Look for a schedule or timeline of works that is absolutely the right thing to do especially for larger projects. It is not uncommon, however, that smaller one-man-style construction firms do not work according to modern project planning standards in terms of securing a formal deadline. However, by asking this question before giving the green light to start, you will be able to get a sense of the level of sophistication you will get in the area and either be satisfied with a little madness OR actually find a contractor who can provide more security for you. For smaller projects, you should at least expect some sort of approximate timeline for your project.
8. Can I have the contact details of satisfied customers?
Asking for details of satisfied customers before you begin is a great idea. Contacting past clients and asking about their work may seem like a difficult thing to do, but when you are spending tens of thousands it is a great shout-out.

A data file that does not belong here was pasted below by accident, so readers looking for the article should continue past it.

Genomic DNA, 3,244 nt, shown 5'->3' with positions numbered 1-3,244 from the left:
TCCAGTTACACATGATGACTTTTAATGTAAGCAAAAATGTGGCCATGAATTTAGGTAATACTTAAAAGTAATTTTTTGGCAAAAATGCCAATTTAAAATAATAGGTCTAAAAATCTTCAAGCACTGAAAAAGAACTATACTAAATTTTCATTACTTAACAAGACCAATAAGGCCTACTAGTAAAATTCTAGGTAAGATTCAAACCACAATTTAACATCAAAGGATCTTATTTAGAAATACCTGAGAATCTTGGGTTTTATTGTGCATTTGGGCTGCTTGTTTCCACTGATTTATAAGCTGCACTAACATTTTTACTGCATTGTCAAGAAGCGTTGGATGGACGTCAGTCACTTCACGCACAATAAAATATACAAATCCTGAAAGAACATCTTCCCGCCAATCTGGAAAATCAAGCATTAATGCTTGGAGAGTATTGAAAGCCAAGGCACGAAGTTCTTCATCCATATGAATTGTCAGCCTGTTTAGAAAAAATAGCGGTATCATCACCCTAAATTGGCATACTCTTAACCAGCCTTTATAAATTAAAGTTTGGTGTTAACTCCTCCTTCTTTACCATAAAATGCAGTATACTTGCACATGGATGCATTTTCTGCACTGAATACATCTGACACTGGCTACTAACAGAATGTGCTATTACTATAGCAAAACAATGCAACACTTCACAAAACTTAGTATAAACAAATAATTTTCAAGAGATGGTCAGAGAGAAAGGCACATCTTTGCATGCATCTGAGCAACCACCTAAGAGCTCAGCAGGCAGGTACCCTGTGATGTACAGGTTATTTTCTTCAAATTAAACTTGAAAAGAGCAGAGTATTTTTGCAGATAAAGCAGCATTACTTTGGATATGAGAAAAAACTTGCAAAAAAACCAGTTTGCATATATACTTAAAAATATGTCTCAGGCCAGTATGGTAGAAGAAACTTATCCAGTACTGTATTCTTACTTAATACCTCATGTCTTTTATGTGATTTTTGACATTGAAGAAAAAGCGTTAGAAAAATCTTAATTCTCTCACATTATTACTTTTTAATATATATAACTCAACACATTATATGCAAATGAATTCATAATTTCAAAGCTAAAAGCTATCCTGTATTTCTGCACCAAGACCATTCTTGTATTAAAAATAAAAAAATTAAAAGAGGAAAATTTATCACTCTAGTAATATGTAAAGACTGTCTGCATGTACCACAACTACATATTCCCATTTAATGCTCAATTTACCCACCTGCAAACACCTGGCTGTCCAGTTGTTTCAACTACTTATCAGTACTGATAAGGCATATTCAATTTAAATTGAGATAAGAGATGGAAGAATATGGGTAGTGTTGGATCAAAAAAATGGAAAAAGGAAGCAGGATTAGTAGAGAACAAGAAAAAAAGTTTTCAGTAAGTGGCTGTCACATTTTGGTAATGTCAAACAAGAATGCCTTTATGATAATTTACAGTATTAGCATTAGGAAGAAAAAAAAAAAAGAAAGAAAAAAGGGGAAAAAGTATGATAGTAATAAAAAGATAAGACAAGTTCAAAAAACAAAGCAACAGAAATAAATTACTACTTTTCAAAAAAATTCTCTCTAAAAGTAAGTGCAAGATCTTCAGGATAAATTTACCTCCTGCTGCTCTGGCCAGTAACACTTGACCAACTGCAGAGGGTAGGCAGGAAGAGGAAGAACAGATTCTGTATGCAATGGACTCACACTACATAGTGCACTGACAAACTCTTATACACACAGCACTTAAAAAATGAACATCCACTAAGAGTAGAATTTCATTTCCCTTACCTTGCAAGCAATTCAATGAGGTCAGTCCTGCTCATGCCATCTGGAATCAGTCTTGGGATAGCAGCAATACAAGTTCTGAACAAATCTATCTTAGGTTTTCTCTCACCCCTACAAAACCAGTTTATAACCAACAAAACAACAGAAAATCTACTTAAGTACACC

On a personal note, when we hired a carpenter recently, we took a look at a number of jobs they had recently completed and were very pleased with completing their work. Reviews can be hard to find for many businesses, so you need to be a little creative to understand someone’s value.
9. What is your preferred method to communicate during work?
It makes sense to create a communication method before you start your renovation. Is it phone/email/text/Whatsapp? Take it from us though, many renovation contractors are not so tech-savvy and so keeping digital written communications to a minimum and having a face to face chats/phone calls, makes things easier – just follow with a text / Whatsapp to confirm everything that is said so that they do not forget!
10. Who will work at work?
There are many different types of contractors out there and they all have different skills. Of course, you need to make sure you are getting the best people at your job A tradesman that specializes in building works may not be the best person to help you with accurate carpentry and vice versa. There may be some traders who can lend their hand to many different trades and are very talented, just as there may be some traders who try to do ‘secondary’ trade and do not do them well.
With a man-style outfit, there is a temptation to reduce outsourcing to specialists as this lowers the cost, but it may be better to encourage outsourcing if you are particular about getting a high-quality finish. If you are special, be sure to show how perfectionist you are regularly and ask for photographic examples of their work.